On September 9th, 2011, the European Journal of Taxonomy published its first paper. Now, 7 years and 5 months later, volume 500 is published online. In these 89 months, EJT has published 1775 new taxa (1602 new species) in 17,400 pages (which is almost 200 pages per month). EJT is fully funded by a consortium of nine Natural History Institutes (from six European countries) and is thus still diamond open access (neither authors nor readers have to pay). EJT is also published under the Creative Commons Attribution License (CC BY 4.0), which means that all items published in EJT can be freely reproduced, provided the source is mentioned. EJT can thus safely be called a pioneer journal in open access publication in descriptive taxonomy. Since a few years, EJT is also a CETAF-endorsed journal.
All EJT papers are produced fully inhouse by a group of desk editors, each working in their individual institutes. The production capacity of EJT is thus limited to what our desk editors can handle. Therefore, the more the EJT-consortium grows, the higher will be EJT output, without, however, compromising the high scientific and technical standards that are now applied. We thus encourage other Natural History Institutes to apply for membership of the EJT consortium. The above numbers of published pages and new taxa speak for themselves: new members will become part of a successful initiative!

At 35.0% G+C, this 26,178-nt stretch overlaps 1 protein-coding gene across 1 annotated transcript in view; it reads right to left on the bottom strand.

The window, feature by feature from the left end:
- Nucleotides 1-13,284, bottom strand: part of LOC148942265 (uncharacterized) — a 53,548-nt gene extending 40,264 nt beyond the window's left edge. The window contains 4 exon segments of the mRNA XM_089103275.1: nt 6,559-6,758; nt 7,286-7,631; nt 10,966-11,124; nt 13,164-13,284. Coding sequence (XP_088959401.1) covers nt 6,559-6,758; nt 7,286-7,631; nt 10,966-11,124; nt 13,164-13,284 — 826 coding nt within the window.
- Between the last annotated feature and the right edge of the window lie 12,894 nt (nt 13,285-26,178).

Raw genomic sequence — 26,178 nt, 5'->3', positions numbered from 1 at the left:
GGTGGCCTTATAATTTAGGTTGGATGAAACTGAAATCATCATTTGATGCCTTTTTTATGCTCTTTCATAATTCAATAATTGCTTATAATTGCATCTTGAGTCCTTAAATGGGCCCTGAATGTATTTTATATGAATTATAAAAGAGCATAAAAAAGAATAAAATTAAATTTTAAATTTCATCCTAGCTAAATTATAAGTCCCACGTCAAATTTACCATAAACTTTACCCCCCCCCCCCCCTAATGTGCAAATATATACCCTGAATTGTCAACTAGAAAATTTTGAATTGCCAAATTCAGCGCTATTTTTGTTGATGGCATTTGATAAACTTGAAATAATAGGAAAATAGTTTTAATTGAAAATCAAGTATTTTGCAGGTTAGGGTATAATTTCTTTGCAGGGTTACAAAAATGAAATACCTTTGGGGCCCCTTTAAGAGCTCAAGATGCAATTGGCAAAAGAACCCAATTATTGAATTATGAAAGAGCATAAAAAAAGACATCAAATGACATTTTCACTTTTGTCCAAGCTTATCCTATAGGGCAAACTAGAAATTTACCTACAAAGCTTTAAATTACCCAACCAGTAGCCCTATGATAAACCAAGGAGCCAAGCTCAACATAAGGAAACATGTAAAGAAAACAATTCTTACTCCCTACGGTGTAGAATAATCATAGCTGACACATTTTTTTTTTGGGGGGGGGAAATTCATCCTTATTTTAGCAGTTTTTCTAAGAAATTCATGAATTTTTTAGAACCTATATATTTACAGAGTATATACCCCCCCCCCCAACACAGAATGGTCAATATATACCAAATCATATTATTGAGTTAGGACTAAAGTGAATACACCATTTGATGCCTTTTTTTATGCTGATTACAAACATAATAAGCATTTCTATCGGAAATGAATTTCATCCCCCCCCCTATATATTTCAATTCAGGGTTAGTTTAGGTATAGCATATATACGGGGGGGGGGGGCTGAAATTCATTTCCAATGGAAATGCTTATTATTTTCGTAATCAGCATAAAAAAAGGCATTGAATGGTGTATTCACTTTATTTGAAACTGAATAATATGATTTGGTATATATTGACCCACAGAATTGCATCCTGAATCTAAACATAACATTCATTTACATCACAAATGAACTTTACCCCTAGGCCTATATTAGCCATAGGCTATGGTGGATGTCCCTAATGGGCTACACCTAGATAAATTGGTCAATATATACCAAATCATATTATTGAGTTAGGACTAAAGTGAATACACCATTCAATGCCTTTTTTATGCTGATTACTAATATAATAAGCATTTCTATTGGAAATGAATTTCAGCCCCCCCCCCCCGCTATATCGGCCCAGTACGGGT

The paper we have selected to be published in EJT 500 today is a monograph describing a new genus and three new species of mangrove slugs (intertidal, airbreathing molluscs), from the Indo-West Pacific. The lead author, Benoit Dayrat, decided earlier on in his career to revise the entire family Onchidiidae which was in a terrible state of taxonomic confusion. This in itself is not unusual (and sadly very recognisable for many fellow taxonomists), but the way the Dayrat lab decided to work is, without exaggeration, exemplary. They decided to tackle the group, genus by genus, in a systematic order, and to use integrative taxonomy, thus profiting from both morphological and molecular data. Their series of six papers, now seven, show that they also have eye for ecology and biogeography of their animals. EJT is proud to publish this revision!